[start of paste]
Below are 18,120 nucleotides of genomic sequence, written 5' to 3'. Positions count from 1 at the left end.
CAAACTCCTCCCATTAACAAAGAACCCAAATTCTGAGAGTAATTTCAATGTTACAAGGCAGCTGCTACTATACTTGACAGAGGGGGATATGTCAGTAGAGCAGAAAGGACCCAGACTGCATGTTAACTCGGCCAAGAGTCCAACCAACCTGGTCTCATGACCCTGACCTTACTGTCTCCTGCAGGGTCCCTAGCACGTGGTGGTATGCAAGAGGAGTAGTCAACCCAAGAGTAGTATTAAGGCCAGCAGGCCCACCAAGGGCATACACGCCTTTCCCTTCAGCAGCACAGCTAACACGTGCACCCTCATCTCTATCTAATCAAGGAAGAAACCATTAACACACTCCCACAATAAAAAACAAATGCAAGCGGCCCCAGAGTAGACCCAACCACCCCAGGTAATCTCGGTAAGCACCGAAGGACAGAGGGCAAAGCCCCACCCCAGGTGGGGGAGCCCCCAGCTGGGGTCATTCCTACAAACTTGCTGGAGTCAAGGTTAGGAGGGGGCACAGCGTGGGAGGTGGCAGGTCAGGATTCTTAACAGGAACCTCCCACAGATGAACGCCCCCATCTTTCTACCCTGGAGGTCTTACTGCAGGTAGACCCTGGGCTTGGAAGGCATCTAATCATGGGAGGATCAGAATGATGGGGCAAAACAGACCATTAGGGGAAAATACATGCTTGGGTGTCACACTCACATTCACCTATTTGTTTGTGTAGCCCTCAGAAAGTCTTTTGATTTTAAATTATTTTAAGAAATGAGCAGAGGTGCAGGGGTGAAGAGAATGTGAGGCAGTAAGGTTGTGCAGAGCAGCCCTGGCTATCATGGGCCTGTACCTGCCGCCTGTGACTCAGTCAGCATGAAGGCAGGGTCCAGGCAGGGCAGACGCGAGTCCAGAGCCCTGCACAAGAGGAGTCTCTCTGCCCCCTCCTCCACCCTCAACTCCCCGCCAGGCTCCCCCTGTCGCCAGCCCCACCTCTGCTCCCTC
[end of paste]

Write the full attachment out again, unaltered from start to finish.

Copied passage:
Below are 18,120 nucleotides of genomic sequence, written 5' to 3'. Positions count from 1 at the left end.
CAAACTCCTCCCATTAACAAAGAACCCAAATTCTGAGAGTAATTTCAATGTTACAAGGCAGCTGCTACTATACTTGACAGAGGGGGATATGTCAGTAGAGCAGAAAGGACCCAGACTGCATGTTAACTCGGCCAAGAGTCCAACCAACCTGGTCTCATGACCCTGACCTTACTGTCTCCTGCAGGGTCCCTAGCACGTGGTGGTATGCAAGAGGAGTAGTCAACCCAAGAGTAGTATTAAGGCCAGCAGGCCCACCAAGGGCATACACGCCTTTCCCTTCAGCAGCACAGCTAACACGTGCACCCTCATCTCTATCTAATCAAGGAAGAAACCATTAACACACTCCCACAATAAAAAACAAATGCAAGCGGCCCCAGAGTAGACCCAACCACCCCAGGTAATCTCGGTAAGCACCGAAGGACAGAGGGCAAAGCCCCACCCCAGGTGGGGGAGCCCCCAGCTGGGGTCATTCCTACAAACTTGCTGGAGTCAAGGTTAGGAGGGGGCACAGCGTGGGAGGTGGCAGGTCAGGATTCTTAACAGGAACCTCCCACAGATGAACGCCCCCATCTTTCTACCCTGGAGGTCTTACTGCAGGTAGACCCTGGGCTTGGAAGGCATCTAATCATGGGAGGATCAGAATGATGGGGCAAAACAGACCATTAGGGGAAAATACATGCTTGGGTGTCACACTCACATTCACCTATTTGTTTGTGTAGCCCTCAGAAAGTCTTTTGATTTTAAATTATTTTAAGAAATGAGCAGAGGTGCAGGGGTGAAGAGAATGTGAGGCAGTAAGGTTGTGCAGAGCAGCCCTGGCTATCATGGGCCTGTACCTGCCGCCTGTGACTCAGTCAGCATGAAGGCAGGGTCCAGGCAGGGCAGACGCGAGTCCAGAGCCCTGCACAAGAGGAGTCTCTCTGCCCCCTCCTCCACCCTCAACTCCCCGCCAGGCTCCCCCTGTCGCCAGCCCCACCTCTGCTCCCTC